Ok so what's next for the protesters is-- Mubarak get out. After that people want elections. I don’t see this ending in any other way. Mubarak has to leave. It seems that he's very reluctant to leave in an undignified way. The protesters are aware of that and they don't want him to get a dignified exit. The time for forgiveness is past.
Could Obama permit Mubarak to save face and leave?
I don’t see how. Mubarak set out his terms yesterday. He wants to stay until September. We know what this means. In period of intense social discontent, he pretends to make reforms, uses flexibility as a tool of his regime. He makes a token concession, and as soon as that crisis is surmounted, the concession is repealed immediately. People just don’t trust him.
Do people talk about a coup?
I've heard nothing about a coup to be honest.
Do they talk about Obama?
Not so much. One of the difficulties, this is the first day with the internet back. Al Jazeera is blocked. The focus isn’t really on the Americans. John Kerry’s statement was positive. But I cant tell you what people think about obama.
Is the joy and excitement still there?
We’ve reverted to the rage of the early days, Tuesday, Wednesday, Friday. Over the weekend, there was exuberance, the sense of confidence at taking the square, a million plus showed up. And this morning things seemed more normal, shops were open, there were carts in the street. Then at 2 or 3 o'clock it all broke down.
People’s perceptions are, if the regime can do this in such a sleazy and underhanded way-- it just got people angry all over again. I'd be astonished if we don’t see masses of people on the street tomorrow.
What about the army's position?
There is confidence among people on the street that the military is committed to not playng an active role on the ground. And the feeling is, If you stay out of this, we can do this on our own.
What about dragging Mubarak out of his palace?
State institutions-- and we don't know if he’s in Cairo or Sharm?-- but the state institutions are surrounded by tanks.There's no going in and breaking into the parliament or his palace. Saturday, when the ministry of interior was burned, I saw three bodies in the street from clashes, young men trying to break in. Well the police were very entrenched Saturday, and then the military took over Sunday. I don’t think another institution will be taken again. Unless people decide to.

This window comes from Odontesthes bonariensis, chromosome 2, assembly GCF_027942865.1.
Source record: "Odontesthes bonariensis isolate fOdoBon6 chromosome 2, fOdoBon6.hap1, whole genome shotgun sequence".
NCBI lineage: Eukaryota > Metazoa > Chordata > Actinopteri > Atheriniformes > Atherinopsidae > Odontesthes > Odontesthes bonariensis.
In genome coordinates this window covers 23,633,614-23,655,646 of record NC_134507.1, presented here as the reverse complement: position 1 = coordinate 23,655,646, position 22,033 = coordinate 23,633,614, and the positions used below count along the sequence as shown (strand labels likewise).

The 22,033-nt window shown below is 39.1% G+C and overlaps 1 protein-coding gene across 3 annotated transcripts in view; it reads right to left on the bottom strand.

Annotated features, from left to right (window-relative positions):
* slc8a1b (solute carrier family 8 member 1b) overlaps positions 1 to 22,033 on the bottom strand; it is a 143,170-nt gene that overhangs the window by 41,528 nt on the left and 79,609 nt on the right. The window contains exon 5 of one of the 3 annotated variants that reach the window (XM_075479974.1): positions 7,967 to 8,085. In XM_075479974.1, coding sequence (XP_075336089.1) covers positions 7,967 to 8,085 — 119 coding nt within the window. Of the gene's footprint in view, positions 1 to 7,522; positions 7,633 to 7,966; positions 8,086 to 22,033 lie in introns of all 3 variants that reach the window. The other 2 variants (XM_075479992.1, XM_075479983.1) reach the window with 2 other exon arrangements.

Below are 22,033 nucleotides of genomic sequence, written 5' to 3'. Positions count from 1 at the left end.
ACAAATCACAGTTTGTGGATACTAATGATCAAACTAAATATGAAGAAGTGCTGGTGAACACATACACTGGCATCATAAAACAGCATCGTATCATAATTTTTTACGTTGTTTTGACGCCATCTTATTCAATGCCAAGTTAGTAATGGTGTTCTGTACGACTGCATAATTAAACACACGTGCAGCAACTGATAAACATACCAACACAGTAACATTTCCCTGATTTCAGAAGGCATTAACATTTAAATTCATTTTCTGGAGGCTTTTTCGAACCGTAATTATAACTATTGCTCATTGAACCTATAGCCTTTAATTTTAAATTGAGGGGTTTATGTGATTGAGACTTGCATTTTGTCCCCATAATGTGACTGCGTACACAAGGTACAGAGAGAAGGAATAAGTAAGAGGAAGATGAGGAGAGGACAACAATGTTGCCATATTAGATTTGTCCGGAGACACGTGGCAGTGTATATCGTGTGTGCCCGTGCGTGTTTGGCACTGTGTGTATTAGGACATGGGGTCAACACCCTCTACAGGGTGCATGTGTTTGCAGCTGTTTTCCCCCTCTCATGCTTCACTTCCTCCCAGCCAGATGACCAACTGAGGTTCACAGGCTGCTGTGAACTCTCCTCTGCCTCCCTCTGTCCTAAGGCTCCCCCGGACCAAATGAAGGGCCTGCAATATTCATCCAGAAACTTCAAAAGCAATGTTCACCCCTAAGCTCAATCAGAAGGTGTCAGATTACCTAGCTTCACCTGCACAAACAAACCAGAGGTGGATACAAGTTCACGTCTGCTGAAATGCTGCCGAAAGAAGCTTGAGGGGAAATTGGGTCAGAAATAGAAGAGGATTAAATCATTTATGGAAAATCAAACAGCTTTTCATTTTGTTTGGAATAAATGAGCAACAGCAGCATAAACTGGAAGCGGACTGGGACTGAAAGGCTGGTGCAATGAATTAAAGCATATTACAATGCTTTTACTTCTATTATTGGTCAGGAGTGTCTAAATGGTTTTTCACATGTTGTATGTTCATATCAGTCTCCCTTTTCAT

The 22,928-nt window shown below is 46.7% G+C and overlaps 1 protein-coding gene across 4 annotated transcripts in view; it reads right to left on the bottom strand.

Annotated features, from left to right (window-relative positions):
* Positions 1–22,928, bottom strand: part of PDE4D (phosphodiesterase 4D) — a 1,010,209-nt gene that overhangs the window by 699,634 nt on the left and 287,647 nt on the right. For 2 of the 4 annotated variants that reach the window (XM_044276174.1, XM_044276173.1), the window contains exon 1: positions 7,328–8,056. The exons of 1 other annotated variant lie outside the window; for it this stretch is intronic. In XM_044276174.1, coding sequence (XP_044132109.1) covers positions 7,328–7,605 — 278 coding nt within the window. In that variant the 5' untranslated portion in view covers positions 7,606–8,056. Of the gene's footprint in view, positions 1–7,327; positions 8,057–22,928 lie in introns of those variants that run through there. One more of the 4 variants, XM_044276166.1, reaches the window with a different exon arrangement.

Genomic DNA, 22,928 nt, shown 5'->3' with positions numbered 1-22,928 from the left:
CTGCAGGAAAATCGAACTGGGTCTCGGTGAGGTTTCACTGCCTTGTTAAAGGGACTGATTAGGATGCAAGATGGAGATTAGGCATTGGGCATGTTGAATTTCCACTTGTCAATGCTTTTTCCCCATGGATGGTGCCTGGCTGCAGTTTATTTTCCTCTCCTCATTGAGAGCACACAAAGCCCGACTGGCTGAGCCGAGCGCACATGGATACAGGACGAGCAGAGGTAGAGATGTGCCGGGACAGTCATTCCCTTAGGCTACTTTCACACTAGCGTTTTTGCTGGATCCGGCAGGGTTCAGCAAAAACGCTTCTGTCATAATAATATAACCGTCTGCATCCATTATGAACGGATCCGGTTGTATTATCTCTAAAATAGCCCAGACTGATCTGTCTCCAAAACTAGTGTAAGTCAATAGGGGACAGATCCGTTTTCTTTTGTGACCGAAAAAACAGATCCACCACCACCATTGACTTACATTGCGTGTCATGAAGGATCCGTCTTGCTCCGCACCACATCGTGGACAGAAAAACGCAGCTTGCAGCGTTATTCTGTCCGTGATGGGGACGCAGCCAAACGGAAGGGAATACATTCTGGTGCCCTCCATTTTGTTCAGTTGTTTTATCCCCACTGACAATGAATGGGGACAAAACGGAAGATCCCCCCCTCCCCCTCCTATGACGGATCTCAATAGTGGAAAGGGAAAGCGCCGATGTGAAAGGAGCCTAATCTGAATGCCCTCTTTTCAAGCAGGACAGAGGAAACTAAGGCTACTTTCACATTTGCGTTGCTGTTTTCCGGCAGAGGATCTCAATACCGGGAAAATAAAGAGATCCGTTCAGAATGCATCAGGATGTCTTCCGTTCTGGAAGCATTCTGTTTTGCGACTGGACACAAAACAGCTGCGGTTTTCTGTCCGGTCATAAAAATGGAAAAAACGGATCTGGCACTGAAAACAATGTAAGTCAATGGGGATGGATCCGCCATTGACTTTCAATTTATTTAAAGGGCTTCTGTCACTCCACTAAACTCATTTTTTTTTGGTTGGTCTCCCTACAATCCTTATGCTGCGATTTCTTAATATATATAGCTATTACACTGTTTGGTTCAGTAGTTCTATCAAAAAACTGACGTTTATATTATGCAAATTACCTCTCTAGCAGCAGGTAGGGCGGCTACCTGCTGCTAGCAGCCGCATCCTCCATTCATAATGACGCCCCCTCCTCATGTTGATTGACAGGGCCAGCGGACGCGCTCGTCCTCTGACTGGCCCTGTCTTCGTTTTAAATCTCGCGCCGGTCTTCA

How important is international opinion?
International opinion is important to the extent that it impacts the regime. Look, there aren’t many people in the world who thought of Mubarak very highly. We’ve known the west relies on him. Does the west rely on him any less now? Can he convince people that he’s the best bet? We hear that Netanyahu is calling Europe and the U.S., do what you can to support Mubarak, we’re not going to get anyone better. People are angry about that.
Do you hear talk of the Israel/Palestine conflict in Egypt?
I have an accent, and so people ask me where I'm from. I'm Palestinian, from Gaza. So I have been hearing a lot about it. They say, 'You know what, this is the first step to the liberation of Palestine, this is the first domino. Once Mubarak goes we’re going to lead the Arab world again, and liberate Palestine.'
There is a feeling that Egypt is going to be redeemed and take its historical role on the Arab stage as a leader, and through that, Arabs will be redeemed. This is the Egyptian national mythology-- Nasser, 1973-- Egypt as the cultural beacon for the Arab world, and the leader economically and militarily. That is part of Egyptian pride. So I've seen that on the street. Watch-- when we take our gov't back, the rest of you will also benefit. This is the first step.